Monday, July 30, 2012

The Ancient Olympics

ancient-olympics When I took my first history class in college, I did a research project on the Ancient Olympics. I had always been fascinated with the thought of athletes competing in the nude, but I also was in by the Summer Olympics that year, which were being held in Atlanta. My family and I actually went to the Olympics that year since it was close by and had a great time. I was thinking today about doing another history post and I was thinking about all the conversation we have been having about circumcision, and the idea of the Ancient Olympics came to me.
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One of the things I learned during that research project on the Ancient Olympics is that men were not allowed to compete if they were kynodesmecircumcised, which meant that during that time Greek Jews were not allowed to compete in the Ancient Olympics. I also learned that in order to protect their penis during wrestling matches and other contact sports, the men would tie a string around the tip of their foreskin enclosing their glans, thus keeping them safe. The kynodesme was tied tightly around the part of the foreskin that extended beyond the glans. The kynodesme could then either be attached to a waist band to expose the scrotum, or tied to the base of the penis so that the penis appeared to curl upwards.
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The ancient Olympics were rather different from the modern Games. There were fewer events, and only free men who spoke Greek could compete, instead of athletes from any country. Also, the games were always held at Olympia instead of moving around to different sites every time.
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Like our Olympics, though, winning athletes were heroes who put their home towns on the map. One young Athenian nobleman defended his political reputation by mentioning how he entered seven chariots in the Olympic chariot-race. This high number of entries made both the aristocrat and Athens look very wealthy and powerful.
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There are numerous myths about how the Olympics began. One myth says that the guardians of the infant god Zeus held the first footrace, or that Zeus himself started the Games to celebrate his victory over his father Cronus for control of the world. Another tradition states that after the Greek hero Pelops won a chariot race against King Oenomaus to marry Oenomaus's daughter Hippodamia, he established the Games.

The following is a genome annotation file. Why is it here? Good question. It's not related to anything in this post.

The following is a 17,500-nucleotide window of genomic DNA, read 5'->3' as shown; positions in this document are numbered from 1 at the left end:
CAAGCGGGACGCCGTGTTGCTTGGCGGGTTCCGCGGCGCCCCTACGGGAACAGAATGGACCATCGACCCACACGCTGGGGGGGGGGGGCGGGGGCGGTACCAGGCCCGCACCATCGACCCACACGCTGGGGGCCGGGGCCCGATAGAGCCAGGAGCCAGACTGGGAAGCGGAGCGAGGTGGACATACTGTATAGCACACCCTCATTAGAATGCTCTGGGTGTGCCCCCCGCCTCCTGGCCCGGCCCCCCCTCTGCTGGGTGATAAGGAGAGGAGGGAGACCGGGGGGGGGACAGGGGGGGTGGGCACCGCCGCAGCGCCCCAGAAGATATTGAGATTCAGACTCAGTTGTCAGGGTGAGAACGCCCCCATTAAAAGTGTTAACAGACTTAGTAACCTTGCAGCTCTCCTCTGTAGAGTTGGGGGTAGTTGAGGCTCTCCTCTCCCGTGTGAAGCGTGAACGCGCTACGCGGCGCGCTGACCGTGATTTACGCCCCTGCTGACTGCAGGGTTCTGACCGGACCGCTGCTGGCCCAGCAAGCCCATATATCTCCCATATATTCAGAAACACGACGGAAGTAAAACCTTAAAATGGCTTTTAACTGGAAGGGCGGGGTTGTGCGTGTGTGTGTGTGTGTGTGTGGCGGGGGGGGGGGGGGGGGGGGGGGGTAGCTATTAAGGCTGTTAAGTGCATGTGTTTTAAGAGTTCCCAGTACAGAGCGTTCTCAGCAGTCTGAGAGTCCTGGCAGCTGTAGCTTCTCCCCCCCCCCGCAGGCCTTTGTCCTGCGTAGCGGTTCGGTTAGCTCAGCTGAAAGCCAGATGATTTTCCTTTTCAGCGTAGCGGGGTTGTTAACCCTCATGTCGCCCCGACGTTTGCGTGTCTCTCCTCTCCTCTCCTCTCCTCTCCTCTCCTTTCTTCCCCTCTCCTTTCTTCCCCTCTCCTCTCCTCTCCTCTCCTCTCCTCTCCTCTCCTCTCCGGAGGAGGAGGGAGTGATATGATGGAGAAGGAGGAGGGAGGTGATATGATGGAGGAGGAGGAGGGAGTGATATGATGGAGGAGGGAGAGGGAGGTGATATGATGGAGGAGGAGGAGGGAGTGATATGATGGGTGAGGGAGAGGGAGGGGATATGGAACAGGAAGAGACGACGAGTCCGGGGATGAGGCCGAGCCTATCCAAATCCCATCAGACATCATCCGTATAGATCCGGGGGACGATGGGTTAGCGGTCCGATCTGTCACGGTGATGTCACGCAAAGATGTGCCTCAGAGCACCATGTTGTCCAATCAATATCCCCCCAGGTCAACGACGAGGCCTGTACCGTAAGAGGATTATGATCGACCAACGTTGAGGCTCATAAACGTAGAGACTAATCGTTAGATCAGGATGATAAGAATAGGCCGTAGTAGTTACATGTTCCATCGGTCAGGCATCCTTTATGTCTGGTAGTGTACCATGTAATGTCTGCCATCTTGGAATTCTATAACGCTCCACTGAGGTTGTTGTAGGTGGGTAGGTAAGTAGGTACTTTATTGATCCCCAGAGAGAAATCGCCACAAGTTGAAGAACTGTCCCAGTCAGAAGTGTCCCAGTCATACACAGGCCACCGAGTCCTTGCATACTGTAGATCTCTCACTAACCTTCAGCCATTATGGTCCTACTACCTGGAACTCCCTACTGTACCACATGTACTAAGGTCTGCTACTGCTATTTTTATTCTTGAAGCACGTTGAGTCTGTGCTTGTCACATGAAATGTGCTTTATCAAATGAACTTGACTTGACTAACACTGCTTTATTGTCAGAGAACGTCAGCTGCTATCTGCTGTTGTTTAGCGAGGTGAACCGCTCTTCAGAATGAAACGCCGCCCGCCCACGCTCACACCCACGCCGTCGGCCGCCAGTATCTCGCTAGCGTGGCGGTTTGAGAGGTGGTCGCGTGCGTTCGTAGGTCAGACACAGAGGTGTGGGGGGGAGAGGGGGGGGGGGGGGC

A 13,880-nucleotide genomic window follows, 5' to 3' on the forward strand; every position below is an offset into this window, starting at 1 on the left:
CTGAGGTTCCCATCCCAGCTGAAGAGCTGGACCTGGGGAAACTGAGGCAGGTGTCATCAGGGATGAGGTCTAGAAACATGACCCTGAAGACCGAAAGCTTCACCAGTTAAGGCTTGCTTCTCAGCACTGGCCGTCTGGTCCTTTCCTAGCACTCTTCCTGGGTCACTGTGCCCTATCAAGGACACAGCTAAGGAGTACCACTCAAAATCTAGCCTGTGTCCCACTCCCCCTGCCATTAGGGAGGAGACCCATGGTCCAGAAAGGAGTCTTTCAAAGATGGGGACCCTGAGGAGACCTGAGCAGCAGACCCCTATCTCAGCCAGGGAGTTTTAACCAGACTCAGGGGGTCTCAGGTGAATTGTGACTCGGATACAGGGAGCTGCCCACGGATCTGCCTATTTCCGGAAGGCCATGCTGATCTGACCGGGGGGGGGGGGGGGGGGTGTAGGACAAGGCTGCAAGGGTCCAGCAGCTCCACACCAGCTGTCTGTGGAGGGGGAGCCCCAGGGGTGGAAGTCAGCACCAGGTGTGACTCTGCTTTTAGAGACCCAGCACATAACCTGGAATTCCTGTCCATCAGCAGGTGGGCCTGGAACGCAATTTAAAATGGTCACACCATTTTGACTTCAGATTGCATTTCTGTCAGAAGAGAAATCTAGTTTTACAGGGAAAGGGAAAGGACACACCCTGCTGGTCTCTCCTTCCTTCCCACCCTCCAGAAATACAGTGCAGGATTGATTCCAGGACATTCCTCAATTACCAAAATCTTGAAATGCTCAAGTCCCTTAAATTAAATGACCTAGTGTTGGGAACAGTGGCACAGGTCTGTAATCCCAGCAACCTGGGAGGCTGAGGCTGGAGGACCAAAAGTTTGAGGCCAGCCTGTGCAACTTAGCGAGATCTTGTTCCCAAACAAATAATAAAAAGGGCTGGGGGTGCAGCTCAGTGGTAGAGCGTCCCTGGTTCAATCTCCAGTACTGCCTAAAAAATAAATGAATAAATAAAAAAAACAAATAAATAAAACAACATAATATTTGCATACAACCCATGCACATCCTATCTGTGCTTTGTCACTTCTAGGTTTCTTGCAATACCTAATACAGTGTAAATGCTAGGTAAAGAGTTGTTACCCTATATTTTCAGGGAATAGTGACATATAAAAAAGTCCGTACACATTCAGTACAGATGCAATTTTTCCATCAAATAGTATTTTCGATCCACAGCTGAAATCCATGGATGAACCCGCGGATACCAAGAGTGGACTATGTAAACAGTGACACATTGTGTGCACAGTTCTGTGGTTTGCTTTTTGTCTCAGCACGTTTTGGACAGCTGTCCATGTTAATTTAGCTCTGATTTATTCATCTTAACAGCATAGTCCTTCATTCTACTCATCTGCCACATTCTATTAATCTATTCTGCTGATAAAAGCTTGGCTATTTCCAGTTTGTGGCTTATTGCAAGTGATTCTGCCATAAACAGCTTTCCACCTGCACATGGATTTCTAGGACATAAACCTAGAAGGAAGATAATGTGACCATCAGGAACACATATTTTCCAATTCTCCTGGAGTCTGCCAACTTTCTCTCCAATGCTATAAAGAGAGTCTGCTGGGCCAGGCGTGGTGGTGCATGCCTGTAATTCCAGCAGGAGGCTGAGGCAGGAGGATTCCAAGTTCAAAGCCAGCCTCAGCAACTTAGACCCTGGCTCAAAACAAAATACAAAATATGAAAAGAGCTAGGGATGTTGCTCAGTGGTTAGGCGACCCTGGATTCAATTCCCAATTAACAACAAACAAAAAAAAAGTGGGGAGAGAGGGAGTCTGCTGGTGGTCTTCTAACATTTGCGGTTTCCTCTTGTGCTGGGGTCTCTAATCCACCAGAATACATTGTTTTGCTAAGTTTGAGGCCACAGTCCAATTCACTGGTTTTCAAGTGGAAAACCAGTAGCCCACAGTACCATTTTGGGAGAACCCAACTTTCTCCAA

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Athletic games also were an important part of many religious festivals from early on in ancient Greek culture. In the Iliad, the famous warrior Achilles holds games as part of the funeral services for his best friend Patroclus. The events in them include a chariot race, a footrace, a discus match, boxing and wrestling.
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The footrace was the sole event for the first 13 Olympiads. Over time, the Greeks added longer footraces, and separate events. The pentathlon and wrestling events were the first new sports to be added, in the 18th Olympiad.
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Click on any of the event names to see a description of a particular sport:
olive-wreath-ancient-olympicsThe victorious olive branch. The Ancient Olympic Games didn’t have any medals or prizes. Winners of the competitions won olive wreaths, branches, as well as woolen ribbons. The victors returned home as heroes – and got showered with gifts by their fellow citizens.
Here are two videos the History Channel did about the Ancient Olympics. Too bad, they have them wearing modesty pouches.
By the way, for those interested, here is an explanation of women’s role in the Ancient Olympics:
Married women were banned at the Ancient Olympics on the penalty of death. The laws dictated that any adult married woman caught entering the Olympic grounds would be hurled to her death from a cliff! Maidens, however, could watch (probably to encourage gettin’ it on later). But this didn’t mean that the women were left out: they had their own games, which took place during Heraea, a festival worshipping the goddess Hera. The sport? Running – on a track that is 1/6th shorter than the length of a man’s track on the account that a woman’s stride is 1/6th shorter than that of a man’s! The female victors at the Heraea Games actually got better prizes: in addition to olive wreaths, they also got meat from an ox slaughtered for the patron deity on behalf of all participants! Overall, young girls in Ancient Greece weren’t encouraged to be athletes – with a notable exception of Spartan girls. The Spartans believed that athletic women would breed strong warriors, so they trained girls alongside boys in sports. In Sparta, girls also competed in the nude or wearing skimpy outfits, and boys were allowed to watch.
Another side note, Spartan marriage rituals are quite fascinating, if any one is interested I will do a straight post about Spartan sexuality and the marriage rituals. It will have some about gay sex, these were the Spartans after all.

2 comments:

Jay M. said...

Very cool. And yes, a post on Spartan marriage would be interesting.

Peace <3
Jay

Anonymous said...

Please please please Spartan sexuality :)